Alumni Spotlight: Justin Stanton
B.S. Applied Plant Science, Crop Improvement '13, M.S. Plant Pathology '16
Advisor: Madeleine Smith & Ruth Dill-Macky
Current Employer: University of Minnesota
Favorite memory of campus: My favorite memories typically involve the fraternity that I was involved in, FarmHouse Fraternity. I enjoyed going to hockey games, Sweetheart Week, and homecoming socials.
Why did you choose CFANS as a college? I wanted to work in an agricultural setting, and CFANS offered that opportunity.
Why do you think the University of Minnesota is great? So many employment opportunites can arise from having an education from this university.
Career information/professional achievements: Hopefully will be employed with Bayer CropScience when I finish my Masters degree. Professional achievements include presenting a poster at the American Phytopathological Society meeting in 2014, completing a 10-week internship in Uruguay and Argentina at INIA (Instituto National de Investigación Agropecuaria), participating in a short course about wheat genetic resources in Israel.
What's your passion? What do you love about your work and your field? My passion is discovery, I love scientific discoveries. Through the research, I can do or learn about. It is even more meaningful to me when I can see that my contributions can better lives or productivity for someone else. I would like to share things I learn and be a reliable resource for others. Also, the discovery of new exciting places in this world. I love to see how people interact with each other and their environments. Meeting people and learning culture/personality is important to me on a professional and personal level. Oh, and I like photography.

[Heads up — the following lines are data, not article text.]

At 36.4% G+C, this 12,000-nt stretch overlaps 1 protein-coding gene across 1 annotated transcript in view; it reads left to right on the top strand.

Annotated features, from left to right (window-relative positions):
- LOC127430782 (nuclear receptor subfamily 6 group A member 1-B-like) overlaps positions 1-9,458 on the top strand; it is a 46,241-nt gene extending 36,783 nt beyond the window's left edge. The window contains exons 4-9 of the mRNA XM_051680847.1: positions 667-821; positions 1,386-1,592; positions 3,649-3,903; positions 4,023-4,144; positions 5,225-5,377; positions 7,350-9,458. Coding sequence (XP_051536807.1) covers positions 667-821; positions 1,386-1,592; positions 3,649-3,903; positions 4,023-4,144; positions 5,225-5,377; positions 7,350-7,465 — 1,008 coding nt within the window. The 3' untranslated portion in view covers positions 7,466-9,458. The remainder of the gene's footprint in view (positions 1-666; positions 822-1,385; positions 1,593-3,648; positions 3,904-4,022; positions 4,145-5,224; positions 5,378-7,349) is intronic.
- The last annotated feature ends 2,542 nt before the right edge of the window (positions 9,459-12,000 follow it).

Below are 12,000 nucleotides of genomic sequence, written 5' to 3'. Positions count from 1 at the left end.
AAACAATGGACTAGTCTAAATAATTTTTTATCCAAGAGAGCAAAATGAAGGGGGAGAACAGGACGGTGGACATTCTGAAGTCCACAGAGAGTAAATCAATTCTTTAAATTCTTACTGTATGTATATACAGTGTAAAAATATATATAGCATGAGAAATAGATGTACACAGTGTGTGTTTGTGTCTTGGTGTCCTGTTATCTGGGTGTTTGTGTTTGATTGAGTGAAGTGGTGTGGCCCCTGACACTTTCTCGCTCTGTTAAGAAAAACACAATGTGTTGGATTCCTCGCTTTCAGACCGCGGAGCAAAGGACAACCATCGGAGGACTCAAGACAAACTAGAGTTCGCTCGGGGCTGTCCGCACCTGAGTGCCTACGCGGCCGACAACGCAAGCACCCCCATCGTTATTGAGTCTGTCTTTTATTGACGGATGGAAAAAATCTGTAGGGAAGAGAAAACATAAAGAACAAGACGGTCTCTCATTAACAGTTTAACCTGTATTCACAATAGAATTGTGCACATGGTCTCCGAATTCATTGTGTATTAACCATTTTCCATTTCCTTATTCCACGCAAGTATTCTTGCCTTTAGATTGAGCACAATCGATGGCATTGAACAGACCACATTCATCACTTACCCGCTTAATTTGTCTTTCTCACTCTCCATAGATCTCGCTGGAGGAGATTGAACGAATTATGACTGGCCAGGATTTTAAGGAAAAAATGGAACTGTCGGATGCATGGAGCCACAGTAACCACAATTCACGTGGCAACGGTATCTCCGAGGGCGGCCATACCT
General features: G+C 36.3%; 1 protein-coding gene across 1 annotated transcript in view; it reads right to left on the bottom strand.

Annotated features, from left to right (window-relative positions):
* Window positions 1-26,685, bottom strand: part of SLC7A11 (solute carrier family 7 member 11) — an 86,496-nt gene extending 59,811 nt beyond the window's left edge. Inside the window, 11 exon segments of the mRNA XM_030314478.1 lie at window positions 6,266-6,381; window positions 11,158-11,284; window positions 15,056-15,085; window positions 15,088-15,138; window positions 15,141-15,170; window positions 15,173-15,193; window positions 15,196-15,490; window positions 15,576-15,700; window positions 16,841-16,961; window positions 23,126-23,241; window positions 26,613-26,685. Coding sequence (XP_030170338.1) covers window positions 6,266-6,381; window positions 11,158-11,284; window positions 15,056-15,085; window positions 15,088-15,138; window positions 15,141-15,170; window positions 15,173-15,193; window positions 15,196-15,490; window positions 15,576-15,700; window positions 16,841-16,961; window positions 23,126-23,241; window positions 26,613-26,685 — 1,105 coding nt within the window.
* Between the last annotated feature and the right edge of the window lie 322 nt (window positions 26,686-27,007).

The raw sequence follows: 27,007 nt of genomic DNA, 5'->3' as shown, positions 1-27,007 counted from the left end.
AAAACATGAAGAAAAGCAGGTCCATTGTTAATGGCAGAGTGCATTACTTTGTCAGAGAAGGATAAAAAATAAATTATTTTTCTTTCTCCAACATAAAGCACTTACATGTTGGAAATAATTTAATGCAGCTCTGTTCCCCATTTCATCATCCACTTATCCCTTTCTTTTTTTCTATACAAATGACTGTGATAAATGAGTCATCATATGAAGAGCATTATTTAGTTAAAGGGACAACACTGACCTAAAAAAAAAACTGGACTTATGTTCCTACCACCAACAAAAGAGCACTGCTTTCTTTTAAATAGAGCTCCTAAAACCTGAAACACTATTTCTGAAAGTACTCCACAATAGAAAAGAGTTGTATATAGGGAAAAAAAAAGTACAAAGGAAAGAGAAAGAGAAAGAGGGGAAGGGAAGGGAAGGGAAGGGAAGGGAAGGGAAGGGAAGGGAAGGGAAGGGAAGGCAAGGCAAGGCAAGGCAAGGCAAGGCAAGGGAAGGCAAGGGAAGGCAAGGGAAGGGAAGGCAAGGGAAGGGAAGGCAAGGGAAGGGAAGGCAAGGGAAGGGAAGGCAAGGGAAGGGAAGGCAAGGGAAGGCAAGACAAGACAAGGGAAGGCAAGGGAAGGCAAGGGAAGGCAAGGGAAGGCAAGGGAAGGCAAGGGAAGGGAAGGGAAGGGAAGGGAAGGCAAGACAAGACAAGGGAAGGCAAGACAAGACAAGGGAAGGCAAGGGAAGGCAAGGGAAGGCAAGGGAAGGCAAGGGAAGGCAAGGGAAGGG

How did your education at the U of M help prepare you for what you are doing today? My education here at the U of M taught me everything I know, or made the connection for me to learn it elsewhere. I grew up in the country, not really engaged in plant sciences. Through FFA and 4H, I gained an interest. The U of M taught me about agriculture by my undergrad employment in Carol Ishimaru's bacteriology lab, well-taught classes, and preparing me/making me qualified for internships in the private sector. Furthermore, it introduced me to a Masters program which was funded by Bayer CropScience, and if all goes well, will yield a job opportunity moving forward.
What advice do you have for current students (and future alumni)? Make connections with faculty. When you're in their class, show them that you work hard and are eager to learn what they know. These people are really smart! In my case, it may just be the link between you and your future career. Start a plan. As you progress in your degree, start thinking about where you might want to be when you graduate. Start that now! Do internships, travel, look for UROPs (Undergraduate Research Opportunities Program) in your field,anything to get experience. Finally, be conscientious about who you are as a person. I have learned that employers are looking for people that complement their work environment and goals of their institution. If you can prove to them that you are responsible, respectable, hard working, and competent enough to learn; you will go far. Make sure that the mirror is a reflection of a person your mother would be proud of.